Test thyself, who thou art; come to know thy nature; come to know that thy body is mortal, while thy soul is immortal, that our life is two-sided: one side, proper to the flesh, is transitory, while the other, related to the soul, does not admit limitation. Therefore, take heed to thyself, do not dwell on the mortal as eternal, and do not disdain the eternal as transitory. Do not care about the flesh, because it passes away; take care for the soul, a thing immortal.
— Saint Basil the Great
Fr. Herman (Podmoshesky), sometime abbot of St. Herman of Alaska Brotherhood, died today after a long struggle with Parkinson’s Disease and diabetes. While his wish was for his body to lie in the ground close to his friend and co-struggler in the monastic life, Fr. Seraphim Rose, his precious soul, which he poured out on behalf of so many, will still be alive in the hearts and minds of those who knew and loved him. He is one of the first Orthodox pastors to teach me the true place of beauty in the spiritual life and how important it is to feed one’s soul with truth, beauty, and goodness before ever aspiring to things of the spirit. Continue reading →
In a previous post, I exaggerated a bit about our family’s lack of media consumption. We do watch a little bit of television in Russia, but it is the kind of programming that we don’t find in America. After breakfast around 10:00am, we watch a 20 minute segment of cultural news on a whole channel appropriately namedKultura which also features documentaries, interviews, classic films, fine art reviews, opera, ballet… you name it. It’s a bit like PBS on steroids.
Similarly, the children’s theatre here is on a whole different level. I went today with my children to the Old Moscow Circus on Tsvetnoy Boulevard; it was the first time for me as well as for my children. Continue reading →
I have told you these things, so that in me you may have peace. In this world you will have trouble. But take heart! I have overcome the world. (John 16:33)
An avid reader of this blog several years ago implored me to tell a few of the difficulties of living abroad with a large young family. While I do not wish to complain about our gracious host country, I also do not want to paint all of our experiences with an overly rosy outlook. Truth be told, it is often quite hard, especially when things don’t work out the way they are planned. And especially for us Americans who just expect everything as a rule to be safe, expedient, and convenient, a paradoxical place like Russia can become quite unnerving. Continue reading →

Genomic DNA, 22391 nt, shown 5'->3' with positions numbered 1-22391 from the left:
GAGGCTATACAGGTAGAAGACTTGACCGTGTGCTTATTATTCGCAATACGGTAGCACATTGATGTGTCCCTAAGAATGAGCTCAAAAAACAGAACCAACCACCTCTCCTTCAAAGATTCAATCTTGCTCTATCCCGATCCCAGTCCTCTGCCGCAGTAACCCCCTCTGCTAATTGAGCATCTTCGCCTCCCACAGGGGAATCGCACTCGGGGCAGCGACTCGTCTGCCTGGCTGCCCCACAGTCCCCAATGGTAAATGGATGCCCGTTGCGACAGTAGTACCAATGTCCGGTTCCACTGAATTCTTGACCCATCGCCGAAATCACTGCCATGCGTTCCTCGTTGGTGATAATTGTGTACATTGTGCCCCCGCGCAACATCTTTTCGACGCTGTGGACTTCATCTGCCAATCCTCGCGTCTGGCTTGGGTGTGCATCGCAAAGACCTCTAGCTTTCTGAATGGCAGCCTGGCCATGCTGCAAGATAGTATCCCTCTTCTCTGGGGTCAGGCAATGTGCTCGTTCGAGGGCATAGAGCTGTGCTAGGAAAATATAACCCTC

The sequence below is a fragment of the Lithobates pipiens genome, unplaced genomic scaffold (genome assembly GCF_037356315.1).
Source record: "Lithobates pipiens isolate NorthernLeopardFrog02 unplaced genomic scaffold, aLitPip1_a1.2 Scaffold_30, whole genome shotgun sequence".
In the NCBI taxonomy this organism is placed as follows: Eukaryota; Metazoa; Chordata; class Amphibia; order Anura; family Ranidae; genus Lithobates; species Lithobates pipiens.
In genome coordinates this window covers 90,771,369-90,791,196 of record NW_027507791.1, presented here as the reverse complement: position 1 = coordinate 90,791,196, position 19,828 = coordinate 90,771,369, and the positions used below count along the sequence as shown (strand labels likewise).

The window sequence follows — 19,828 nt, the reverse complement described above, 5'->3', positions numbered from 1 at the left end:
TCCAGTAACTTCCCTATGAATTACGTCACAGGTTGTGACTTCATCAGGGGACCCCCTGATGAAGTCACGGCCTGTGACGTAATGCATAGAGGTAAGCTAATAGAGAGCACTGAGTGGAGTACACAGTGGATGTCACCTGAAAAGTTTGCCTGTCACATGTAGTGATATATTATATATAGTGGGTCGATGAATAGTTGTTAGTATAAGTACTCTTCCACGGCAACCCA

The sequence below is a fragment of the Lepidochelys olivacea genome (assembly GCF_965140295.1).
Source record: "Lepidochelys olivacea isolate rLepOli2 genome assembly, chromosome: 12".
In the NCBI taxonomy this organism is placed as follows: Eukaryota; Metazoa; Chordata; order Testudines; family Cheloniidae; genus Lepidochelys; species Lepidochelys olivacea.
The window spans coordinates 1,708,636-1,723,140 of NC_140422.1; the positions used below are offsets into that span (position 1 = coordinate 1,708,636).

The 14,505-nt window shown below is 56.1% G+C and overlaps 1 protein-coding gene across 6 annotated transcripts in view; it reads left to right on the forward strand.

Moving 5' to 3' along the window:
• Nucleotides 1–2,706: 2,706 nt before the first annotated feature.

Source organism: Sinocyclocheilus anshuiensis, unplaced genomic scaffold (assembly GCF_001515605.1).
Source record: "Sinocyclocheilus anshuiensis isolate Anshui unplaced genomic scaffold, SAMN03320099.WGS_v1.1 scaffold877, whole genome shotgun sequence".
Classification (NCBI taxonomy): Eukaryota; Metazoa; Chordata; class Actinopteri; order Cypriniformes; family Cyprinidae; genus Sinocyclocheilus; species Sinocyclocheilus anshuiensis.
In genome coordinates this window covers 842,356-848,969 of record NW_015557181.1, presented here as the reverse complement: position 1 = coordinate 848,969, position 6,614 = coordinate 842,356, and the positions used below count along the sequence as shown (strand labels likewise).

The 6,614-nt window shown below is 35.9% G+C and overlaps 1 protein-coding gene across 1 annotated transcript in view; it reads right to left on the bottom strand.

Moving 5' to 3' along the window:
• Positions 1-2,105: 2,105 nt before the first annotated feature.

Now listen, you rich people, weep and wail because of the misery that is coming on you.Your wealth has rotted, and moths have eaten your clothes.Your gold and silver are corroded. Their corrosion will testify against you and eat your flesh like fire. You have hoarded wealth in the last days.Look! The wages you failed to pay the workers who mowed your fields are crying out against you. The cries of the harvesters have reached the ears of the Lord Almighty.You have lived on earth in luxury and self-indulgence. You have fattened yourselves in the day of slaughter.You have condemned and murdered the innocent one, who was not opposing you.
I had an enlightened conversation the other day with the young daughter of my wife’s best friend in Moscow. In her young age of only 15, she has had the great fortune of living abroad with grandparents in Canada for half a year, and so she has some perspective on her own motherland. Since all of her family members are practicing artists, it is not surprising that our discussion revolved around art. But art for a Russian means something different than for an American, or rather the people have a different relationship to art. For a Russian, paintings are not simply objects which are consigned to museums, available for an elite segment of society that can afford the time and money to develop a taste for “that sort of thing.” They are rather like windows to the soul of every Russian, companions to them along the way, and just as everywhere present in society as icons are ever-present in the churches. Continue reading →
It has happened to me twice now, so there is no denying its power. We travel today to the Moscow Pushkin Museum on the anniversary of A. S. Pushkin’s birthday Jun 6, 1799 for a concert of poetry and music performed by children of the age of my own. The show begins with a recitation of the great author’s poetry. Just like several years ago when I came for the same event for the first time, I understood not a word of it. But just like then, I still could not help but weep for the beauty of it. Continue reading →
Arrived yesterday to Moscow for our family’s seventh time in the land of the Rus. Mama Friar and our brood of four preceded me by two weeks. It is a great place to vacation as we have established patterns that we easily settle into here. A young family such as ours needs routine even when we are attempting to be adventurous and break out into something new.
Our daily schedule while we are here in Moscow runs more or less as follows. Wake up to morning prayers followed by tea and kasha. After breakfast, the middle of the day is usually a museum or show that is reachable by public transportation (bus, trolley, or subway). We return late afternoon to our apartment for tea and refreshments. Kids go with a designated adult to one of several local (and colorful) playgrounds while the others prepare dinner. In the evening, we gather for the most relaxed meal of the day and the most likely time to receive guests: suppertime. Continue reading →